Name: Rupert Everett
Nominated for: The Judas Kiss at the Duke of York's Theatre
Best known for: films My Best Friend's Wedding & Shakespeare in Love
Everett on playing Oscar Wilde: "I do have a really strong notion of Wilde. I see him very clearly. He was blinded by success, blinded by stardom, and never understood, ever in his life, that he was vile to his wife but I think his flaws are touching and great. I love him for his faults and his snobbery."
Everett on performing in The Judas Kiss: 'It was amazing doing the play on the night of the parliamentary act about gay marriage. There was this extraordinary feeling, doing a play about a character who lost everything for being gay, and seeing where it had come to, that night.'
What first drew you to acting? 'Wanting to be somebody else. As a child, I played dress-up with great conviction. I'd walk to the village shop wearing my mother's clothes, pretending I was somebody different.'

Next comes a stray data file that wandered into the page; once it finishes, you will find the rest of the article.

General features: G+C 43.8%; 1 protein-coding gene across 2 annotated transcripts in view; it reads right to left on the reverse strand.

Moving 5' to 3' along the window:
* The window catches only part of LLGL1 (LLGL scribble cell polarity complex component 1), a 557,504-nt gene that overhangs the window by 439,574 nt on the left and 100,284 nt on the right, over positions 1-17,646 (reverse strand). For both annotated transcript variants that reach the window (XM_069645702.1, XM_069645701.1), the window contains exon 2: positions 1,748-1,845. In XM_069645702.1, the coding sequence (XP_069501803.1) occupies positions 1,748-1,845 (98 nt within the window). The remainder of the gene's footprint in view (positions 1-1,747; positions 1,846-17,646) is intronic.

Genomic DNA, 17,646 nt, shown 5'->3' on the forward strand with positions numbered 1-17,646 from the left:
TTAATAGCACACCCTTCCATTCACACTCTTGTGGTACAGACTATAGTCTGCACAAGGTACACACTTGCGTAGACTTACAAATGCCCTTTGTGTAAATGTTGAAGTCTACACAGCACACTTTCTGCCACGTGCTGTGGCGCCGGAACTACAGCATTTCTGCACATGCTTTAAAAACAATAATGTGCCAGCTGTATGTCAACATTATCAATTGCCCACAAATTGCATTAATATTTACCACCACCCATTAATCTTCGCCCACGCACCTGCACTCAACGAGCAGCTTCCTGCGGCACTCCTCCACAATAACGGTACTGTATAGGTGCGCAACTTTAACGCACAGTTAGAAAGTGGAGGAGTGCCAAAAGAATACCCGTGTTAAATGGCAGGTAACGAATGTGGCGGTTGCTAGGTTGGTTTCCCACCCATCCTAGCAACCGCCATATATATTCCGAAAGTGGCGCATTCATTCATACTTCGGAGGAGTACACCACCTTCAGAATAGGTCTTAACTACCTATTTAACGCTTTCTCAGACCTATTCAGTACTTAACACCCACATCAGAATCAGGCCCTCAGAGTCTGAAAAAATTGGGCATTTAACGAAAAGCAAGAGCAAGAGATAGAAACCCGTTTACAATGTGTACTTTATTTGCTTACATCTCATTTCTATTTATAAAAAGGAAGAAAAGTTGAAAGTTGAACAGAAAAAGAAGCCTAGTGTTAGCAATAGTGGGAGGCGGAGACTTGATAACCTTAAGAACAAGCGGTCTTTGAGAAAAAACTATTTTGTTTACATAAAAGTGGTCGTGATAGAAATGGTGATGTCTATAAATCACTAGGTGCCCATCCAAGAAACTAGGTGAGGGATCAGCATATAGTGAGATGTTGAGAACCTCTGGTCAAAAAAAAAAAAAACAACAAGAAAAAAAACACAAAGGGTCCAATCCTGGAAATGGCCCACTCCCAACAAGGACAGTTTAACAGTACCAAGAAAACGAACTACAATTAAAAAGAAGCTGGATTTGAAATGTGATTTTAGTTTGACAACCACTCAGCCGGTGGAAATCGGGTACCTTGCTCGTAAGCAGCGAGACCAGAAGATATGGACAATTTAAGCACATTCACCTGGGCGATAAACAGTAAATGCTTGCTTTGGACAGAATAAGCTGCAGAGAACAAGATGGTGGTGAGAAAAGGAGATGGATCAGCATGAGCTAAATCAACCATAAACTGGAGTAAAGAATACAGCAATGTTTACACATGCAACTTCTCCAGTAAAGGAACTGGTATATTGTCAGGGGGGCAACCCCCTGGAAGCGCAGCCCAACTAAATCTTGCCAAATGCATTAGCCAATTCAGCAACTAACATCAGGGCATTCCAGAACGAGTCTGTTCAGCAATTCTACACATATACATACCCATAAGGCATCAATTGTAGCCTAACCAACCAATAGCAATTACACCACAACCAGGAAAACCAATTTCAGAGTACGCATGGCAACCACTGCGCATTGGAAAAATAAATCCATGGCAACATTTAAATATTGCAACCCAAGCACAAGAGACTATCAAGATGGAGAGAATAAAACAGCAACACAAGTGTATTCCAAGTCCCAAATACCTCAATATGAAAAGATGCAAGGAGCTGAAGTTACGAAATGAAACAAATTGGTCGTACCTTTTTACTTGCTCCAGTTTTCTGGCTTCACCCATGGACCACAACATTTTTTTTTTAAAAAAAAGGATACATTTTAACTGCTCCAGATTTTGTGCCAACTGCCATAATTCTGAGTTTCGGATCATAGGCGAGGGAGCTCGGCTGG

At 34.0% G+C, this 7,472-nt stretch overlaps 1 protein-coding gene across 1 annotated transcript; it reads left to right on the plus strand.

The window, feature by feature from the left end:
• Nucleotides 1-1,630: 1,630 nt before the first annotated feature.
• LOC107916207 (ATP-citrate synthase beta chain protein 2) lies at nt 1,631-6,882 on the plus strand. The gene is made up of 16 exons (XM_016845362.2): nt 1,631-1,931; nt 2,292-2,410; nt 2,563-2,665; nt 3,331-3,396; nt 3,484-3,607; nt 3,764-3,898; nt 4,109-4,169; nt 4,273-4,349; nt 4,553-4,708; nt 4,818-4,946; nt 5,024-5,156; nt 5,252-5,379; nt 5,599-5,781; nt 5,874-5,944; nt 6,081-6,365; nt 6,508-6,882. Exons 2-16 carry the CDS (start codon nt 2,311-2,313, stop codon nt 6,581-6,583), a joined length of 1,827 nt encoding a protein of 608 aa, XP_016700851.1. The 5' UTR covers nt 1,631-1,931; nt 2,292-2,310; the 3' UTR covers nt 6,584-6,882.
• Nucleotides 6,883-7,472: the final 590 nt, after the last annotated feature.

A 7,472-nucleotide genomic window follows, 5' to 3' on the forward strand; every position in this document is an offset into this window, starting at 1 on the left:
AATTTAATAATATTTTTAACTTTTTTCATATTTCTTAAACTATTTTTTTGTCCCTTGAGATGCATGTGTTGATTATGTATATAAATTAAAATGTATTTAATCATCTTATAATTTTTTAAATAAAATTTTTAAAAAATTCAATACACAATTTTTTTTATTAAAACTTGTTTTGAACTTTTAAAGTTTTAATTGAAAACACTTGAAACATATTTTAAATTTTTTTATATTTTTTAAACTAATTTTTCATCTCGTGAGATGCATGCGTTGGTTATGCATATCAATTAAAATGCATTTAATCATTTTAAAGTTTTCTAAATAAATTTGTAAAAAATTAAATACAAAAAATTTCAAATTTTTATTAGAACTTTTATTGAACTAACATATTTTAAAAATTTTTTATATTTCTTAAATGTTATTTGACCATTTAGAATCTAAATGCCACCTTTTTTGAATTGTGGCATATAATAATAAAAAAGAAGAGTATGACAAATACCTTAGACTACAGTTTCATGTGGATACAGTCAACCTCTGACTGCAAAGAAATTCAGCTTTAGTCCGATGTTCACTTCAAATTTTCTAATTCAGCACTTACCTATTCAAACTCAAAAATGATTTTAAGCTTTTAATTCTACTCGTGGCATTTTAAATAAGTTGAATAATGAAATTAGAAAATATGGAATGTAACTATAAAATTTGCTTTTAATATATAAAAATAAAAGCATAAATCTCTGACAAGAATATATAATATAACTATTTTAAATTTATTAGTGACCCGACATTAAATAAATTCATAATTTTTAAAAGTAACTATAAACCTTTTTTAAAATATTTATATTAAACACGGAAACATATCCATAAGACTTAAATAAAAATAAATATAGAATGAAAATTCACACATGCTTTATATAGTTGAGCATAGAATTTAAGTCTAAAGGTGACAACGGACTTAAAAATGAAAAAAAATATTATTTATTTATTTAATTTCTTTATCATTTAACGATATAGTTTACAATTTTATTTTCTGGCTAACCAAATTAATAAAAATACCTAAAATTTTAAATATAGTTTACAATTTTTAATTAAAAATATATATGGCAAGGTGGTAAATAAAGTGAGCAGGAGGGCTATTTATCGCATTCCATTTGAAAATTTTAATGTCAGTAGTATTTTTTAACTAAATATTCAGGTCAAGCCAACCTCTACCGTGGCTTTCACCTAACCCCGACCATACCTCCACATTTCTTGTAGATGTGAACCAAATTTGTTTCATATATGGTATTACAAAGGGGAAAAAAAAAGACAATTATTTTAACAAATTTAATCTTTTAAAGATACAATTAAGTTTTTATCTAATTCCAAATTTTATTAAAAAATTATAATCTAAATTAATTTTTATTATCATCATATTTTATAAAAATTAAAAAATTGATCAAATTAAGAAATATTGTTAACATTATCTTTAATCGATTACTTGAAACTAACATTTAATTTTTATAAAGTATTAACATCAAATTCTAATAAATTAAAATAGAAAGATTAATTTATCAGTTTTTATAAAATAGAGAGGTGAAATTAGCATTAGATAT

KST on alternating roles with Lia Williams in Old Times: 'It's really, really good fun, very hard work, but really interesting because I will have my little version of the scene and I will suddenly see Lia do hers and think 'How could I have missed that?'
We're really proud to work so closely with the Donmar Warehouse, a powerhouse of talent that consistently produces some of the best theatre the world over. It's especially wonderful to have Cush Jumbo recognised for the part she played in one of the most innovative productions of recent times: an all-female production of Julius Caesar, directed by Phyllida Lloyd (films Mama Mia! and The Iron Lady).
Name: Cush Jumbo
Nominated for: Julius Caesar at the Donmar Warehouse
Best known for: science fiction drama Torchwood, Children of Earth
Describe how you feel to be nominated: Chuffed, honoured, a little bit shocked and really pleased.